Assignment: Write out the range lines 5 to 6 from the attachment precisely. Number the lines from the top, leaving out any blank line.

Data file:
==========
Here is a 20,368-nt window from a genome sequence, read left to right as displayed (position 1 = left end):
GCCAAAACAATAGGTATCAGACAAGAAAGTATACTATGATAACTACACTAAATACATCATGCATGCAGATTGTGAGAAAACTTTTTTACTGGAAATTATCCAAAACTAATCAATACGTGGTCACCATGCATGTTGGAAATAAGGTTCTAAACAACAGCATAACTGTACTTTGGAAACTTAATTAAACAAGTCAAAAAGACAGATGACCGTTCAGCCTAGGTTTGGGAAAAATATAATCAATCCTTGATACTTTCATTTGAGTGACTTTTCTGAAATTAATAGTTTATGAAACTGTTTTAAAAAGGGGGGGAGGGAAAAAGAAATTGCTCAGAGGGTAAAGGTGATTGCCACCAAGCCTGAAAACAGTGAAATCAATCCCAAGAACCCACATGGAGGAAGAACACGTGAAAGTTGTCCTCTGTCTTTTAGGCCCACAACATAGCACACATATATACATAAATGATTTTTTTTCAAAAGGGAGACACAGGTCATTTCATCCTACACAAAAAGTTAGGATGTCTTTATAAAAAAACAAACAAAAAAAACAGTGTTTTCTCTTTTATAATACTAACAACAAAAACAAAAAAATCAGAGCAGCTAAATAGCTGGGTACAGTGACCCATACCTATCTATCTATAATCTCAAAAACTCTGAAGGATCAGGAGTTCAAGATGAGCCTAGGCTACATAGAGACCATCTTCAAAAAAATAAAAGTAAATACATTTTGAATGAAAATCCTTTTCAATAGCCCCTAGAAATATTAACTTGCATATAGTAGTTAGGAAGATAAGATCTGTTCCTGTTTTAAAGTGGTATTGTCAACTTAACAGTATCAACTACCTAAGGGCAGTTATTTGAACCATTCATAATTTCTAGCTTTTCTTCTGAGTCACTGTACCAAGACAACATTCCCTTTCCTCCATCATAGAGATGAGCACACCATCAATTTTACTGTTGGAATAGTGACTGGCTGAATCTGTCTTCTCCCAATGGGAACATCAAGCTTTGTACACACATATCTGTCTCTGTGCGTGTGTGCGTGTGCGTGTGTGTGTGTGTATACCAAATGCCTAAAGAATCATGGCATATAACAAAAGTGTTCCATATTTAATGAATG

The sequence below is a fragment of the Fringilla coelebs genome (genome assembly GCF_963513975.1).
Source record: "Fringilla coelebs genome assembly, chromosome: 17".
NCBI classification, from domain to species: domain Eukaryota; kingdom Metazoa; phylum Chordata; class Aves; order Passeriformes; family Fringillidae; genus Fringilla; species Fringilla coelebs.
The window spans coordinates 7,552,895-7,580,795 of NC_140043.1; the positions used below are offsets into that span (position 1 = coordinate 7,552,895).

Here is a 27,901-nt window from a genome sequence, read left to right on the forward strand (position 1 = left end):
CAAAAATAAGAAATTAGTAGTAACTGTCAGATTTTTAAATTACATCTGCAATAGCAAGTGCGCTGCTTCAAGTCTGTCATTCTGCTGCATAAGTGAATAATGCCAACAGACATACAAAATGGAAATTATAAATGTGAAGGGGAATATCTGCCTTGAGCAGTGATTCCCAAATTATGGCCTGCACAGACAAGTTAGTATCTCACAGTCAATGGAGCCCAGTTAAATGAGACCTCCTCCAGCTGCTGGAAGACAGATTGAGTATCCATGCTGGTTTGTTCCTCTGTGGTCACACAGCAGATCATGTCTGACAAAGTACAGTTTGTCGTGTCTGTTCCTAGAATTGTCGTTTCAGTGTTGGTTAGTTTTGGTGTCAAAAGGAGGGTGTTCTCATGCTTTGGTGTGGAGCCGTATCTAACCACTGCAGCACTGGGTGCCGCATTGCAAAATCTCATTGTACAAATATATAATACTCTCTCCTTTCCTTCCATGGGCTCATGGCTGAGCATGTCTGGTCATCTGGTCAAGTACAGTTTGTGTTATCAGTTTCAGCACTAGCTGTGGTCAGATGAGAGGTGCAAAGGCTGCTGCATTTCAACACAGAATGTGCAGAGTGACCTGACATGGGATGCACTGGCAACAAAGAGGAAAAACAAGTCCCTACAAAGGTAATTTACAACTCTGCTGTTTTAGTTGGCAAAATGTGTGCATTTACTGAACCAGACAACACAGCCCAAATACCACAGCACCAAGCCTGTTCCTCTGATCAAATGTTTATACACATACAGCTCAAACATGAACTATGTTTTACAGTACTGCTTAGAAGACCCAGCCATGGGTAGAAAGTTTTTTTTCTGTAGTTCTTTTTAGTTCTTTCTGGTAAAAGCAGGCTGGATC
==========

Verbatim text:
NCBI classification, from domain to species: domain Eukaryota; kingdom Metazoa; phylum Chordata; class Aves; order Passeriformes; family Fringillidae; genus Fringilla; species Fringilla coelebs.
The window spans coordinates 7,552,895-7,580,795 of NC_140043.1; the positions used below are offsets into that span (position 1 = coordinate 7,552,895).